I don’t use study Bibles.
No, smart-aleck whippersnappers! I didn’t say that I don’t study the Bible. I said I don’t use a study Bible. I have a couple of them. One of my first Bibles was the original, inspired, Scofield Reference Bible. I’ve had a Thompson Chain. The ESV Study Bible is on my phone and tablets. I just don’t use them as my main Bible and I think that in general, it’s kind of a bad idea to do so. Use them as a reference, essentially as a commentary? Great. But I like the idea of my main Bible being a plain text (or bare text) with perhaps a few translation and textual notes and maybe a cross reference here or there. My preference is single column, but that’s even more minor.
I started thinking about this recently because of Marty Duren – I blame most of my problems on him. He posted on Facebook about an African Study Bible. As someone who travels to West Africa a couple of times a year, I found that fascinating. How many of our interpretations and insights in Scripture are conditioned by American culture rather than by accurate hermeneutics? I plan to get a copy of that sometime. But I won’t use it as my main Bible.
I don’t use study Bibles much. I think you might be better off not using one as your main Bible. Let me explain why.
NOTE: Permit me to put this in perspective. I think there is a worthy principle here, but this is one of those personal-preference, follow-your-conscience, agree-to-disagree things. Study Bibles aren’t sin, I just think that Bible students might be better off not using them as their main Bible study tools.
Where It All Started
I have taken a lot of classes in my college and seminary days, but only one would I point to as life-changing, ministry-empowering. It was Dr. Howard Hendricks’ Bible Study Methods course that was required for first-year students at Dallas Seminary. He taught a four-step approach to Bible study – observation, correlation, interpretation, and application. Dr. Barbieri stepped in and taught the hermeneutics section of my class.
Dr. Hendricks laid out one requirement from the very start. We were to bring a bare text, modern language edition of the Bible with paragraph divisions. That was when I laid down my Thompson Chain and got a used copy of a New Testament in newer translation known as the New International Version. There were so many valuable lessons that I learned in that class that made a difference in my Bible Study and my ministry, but there are two that apply to this topic.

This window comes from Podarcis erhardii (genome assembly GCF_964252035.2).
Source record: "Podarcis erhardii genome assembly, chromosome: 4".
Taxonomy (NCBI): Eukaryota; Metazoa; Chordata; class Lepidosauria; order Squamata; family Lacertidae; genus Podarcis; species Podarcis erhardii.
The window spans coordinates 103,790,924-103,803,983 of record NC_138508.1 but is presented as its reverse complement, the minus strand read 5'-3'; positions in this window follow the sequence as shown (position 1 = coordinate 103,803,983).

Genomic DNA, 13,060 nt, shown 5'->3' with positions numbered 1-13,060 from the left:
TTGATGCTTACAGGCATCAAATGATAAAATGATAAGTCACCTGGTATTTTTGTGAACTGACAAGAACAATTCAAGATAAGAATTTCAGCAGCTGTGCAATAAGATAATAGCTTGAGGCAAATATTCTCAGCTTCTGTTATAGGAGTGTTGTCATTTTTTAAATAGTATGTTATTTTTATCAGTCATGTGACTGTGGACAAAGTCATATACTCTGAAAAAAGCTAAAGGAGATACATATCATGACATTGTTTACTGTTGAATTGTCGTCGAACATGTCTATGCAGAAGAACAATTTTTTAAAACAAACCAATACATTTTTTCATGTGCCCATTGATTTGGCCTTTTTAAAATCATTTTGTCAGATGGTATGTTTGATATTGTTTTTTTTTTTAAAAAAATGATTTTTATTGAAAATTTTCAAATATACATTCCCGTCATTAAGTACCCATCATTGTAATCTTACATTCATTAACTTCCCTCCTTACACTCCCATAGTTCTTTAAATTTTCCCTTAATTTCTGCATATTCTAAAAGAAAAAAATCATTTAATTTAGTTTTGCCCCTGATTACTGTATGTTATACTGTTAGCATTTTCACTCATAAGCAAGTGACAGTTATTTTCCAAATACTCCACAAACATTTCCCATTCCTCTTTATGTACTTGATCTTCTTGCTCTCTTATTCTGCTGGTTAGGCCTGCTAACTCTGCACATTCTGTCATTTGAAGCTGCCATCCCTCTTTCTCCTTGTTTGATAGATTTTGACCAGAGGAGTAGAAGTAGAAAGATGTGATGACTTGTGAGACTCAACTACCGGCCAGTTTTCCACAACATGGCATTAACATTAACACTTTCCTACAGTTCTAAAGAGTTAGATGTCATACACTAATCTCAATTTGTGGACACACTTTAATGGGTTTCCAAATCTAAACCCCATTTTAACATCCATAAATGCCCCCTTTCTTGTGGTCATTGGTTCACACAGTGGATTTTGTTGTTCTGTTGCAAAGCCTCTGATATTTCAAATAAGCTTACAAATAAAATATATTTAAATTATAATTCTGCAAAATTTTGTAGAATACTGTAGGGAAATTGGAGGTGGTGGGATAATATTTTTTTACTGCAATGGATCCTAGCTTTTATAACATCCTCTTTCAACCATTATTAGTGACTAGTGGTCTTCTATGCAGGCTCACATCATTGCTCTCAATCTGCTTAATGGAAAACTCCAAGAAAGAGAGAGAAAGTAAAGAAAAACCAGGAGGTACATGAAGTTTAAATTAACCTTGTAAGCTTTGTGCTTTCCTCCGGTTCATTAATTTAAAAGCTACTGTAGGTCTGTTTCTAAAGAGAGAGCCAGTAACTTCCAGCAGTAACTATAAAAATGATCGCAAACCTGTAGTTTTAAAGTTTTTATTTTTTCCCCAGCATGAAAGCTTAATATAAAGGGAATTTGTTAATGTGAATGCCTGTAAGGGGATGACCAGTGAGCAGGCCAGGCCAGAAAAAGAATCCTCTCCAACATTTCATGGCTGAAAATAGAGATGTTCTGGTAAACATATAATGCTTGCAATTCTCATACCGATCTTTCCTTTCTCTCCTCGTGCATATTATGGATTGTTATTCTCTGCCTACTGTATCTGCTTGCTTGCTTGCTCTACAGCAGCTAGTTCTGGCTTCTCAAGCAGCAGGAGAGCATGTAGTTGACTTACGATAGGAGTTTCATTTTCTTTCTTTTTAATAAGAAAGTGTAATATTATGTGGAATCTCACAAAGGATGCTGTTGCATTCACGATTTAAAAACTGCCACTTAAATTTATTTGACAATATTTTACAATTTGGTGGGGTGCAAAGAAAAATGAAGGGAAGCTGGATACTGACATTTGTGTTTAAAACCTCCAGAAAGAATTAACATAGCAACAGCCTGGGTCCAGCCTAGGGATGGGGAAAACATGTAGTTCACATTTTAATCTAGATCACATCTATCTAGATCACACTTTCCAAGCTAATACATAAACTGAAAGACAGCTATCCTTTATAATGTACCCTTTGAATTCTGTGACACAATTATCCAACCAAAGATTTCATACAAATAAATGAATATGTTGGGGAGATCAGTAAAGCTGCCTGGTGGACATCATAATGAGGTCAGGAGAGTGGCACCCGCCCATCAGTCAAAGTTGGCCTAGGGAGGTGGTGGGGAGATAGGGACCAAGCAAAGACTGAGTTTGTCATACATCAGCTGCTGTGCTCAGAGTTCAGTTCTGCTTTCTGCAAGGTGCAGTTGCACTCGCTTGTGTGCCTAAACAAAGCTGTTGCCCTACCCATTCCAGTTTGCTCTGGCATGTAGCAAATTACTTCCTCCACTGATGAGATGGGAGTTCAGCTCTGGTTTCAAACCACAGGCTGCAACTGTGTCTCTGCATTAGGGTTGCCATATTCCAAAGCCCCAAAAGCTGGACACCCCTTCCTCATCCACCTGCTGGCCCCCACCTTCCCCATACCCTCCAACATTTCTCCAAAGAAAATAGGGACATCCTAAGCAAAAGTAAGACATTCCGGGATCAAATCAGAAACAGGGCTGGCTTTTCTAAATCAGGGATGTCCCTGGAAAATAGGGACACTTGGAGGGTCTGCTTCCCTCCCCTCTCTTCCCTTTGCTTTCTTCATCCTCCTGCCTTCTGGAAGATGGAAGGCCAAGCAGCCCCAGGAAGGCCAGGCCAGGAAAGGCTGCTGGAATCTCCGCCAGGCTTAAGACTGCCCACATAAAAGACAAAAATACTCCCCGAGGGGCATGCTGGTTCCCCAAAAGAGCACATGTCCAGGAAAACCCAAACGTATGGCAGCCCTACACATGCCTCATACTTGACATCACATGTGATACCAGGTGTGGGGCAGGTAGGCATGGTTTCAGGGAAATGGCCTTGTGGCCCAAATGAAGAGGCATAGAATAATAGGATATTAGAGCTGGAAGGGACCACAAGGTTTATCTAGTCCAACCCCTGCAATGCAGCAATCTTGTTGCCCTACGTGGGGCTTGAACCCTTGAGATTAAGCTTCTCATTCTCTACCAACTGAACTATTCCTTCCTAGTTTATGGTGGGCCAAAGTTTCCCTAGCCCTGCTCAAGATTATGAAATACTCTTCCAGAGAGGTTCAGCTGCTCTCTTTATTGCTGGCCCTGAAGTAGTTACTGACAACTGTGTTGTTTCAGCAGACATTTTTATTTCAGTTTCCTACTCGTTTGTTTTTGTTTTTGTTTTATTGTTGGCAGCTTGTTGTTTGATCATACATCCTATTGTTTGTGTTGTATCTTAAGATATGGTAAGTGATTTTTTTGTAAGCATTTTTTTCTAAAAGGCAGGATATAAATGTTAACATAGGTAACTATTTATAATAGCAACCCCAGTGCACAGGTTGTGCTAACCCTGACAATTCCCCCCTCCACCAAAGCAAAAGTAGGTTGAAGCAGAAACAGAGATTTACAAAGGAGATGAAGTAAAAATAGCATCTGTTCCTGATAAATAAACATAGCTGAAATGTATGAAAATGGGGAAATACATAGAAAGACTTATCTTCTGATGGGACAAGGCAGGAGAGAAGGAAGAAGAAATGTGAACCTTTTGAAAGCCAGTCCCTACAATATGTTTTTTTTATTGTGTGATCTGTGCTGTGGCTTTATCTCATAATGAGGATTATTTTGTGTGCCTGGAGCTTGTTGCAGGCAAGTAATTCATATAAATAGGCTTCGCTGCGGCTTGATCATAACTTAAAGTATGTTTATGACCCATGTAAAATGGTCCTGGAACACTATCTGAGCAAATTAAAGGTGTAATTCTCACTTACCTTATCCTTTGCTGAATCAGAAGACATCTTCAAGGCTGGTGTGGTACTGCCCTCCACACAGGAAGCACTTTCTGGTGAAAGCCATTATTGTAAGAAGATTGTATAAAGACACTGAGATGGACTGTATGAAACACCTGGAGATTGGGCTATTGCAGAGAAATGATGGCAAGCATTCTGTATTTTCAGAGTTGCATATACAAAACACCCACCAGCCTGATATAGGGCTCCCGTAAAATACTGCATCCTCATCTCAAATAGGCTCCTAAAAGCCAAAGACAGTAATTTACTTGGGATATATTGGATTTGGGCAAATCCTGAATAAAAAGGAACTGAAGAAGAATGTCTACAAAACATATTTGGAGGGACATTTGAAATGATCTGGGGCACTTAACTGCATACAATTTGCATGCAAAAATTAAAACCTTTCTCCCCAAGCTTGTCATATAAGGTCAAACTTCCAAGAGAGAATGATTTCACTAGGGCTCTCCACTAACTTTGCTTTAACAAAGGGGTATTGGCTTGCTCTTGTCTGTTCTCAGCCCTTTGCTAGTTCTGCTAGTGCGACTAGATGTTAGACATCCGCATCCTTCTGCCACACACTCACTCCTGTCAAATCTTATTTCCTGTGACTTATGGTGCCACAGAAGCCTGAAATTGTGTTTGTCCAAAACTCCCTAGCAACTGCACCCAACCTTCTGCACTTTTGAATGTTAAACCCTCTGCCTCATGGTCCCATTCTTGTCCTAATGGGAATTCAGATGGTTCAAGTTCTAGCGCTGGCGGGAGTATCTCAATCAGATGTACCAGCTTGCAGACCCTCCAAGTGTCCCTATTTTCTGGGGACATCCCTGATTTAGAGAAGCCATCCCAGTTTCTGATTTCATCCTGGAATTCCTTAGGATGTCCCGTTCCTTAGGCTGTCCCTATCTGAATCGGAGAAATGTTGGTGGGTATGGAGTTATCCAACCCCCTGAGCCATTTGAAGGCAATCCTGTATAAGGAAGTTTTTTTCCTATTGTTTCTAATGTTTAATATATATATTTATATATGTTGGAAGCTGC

1. The Observation Principle
Dr. Hendricks taught us that observing the text was the most important part of Bible study. We often make assumptions about texts and what they mean, so if we are going to understand the meaning of Scripture we need to carefully, comprehensively, objectively, and accurately observe the text. He insisted we do observation of the text on our own without referring to anyone else’s opinions or interpretations. Only after we carefully observed the text could we consult commentaries, other men’s sermons, and such things. His famous quote was, “It’s amazing how much light the Bible sheds on commentaries.”
The single assignment that changed so many young skulls full of biblical mush was the Acts 1:8 lesson. He said, “Make 25 observations about Acts 1:8.” I labored and struggled and worked my way through it until I managed to come up with twenty-five observations. They could not be interpretations or applications. They had to be observations of the text. For instance, there is not a single command in the text – it is a statement of fact. Things like that. I wiped the sweat from my brow and took my assignment to class ready to turn it in only to be met with these words from teh Prof. “Okay, now make 25 more.” The groan was heard throughout downtown Dallas. Somewhere, though, as I struggled through that assignment, the light came on. I turned in a paper with over 80 observations of that text.
We need to do our own homework first – study, translate, graph the sentence structure, check lexicons for word meanings. We need to do observation and correlation (figuring out the structure and flow of the passage – sometimes called “arcing” now, I think) before we do interpretation and application.
2. The Humility Principle
Lest you think we were being taught to ignore the wisdom of others, Dr. Barbieri taught us clear principles of grammatical-historical hermeneutics. He also reminded us of the importance of humility. After I do my independent, personal study, and I go to the commentaries to see the opinions of others, I need to maintain respect for the past. He said, “If you come up with an interpretation of a passage that no scholar in 2000 years of church history has come up with, what is the chance that you are right and everyone else is wrong?” Of course, sometimes someone comes up with a new insight. But it is rare. If in my independent observation I come up with a unique and creative interpretation, I am more likely to be wrong than all the Bible teachers of church history. Humility is a good check.
All of that is prelude. I have several reasons that I don’t use a study bible. Here they are.
Dangers of Using Study Bibles
1. The danger of imbuing human teachings with an unwarranted divine authority.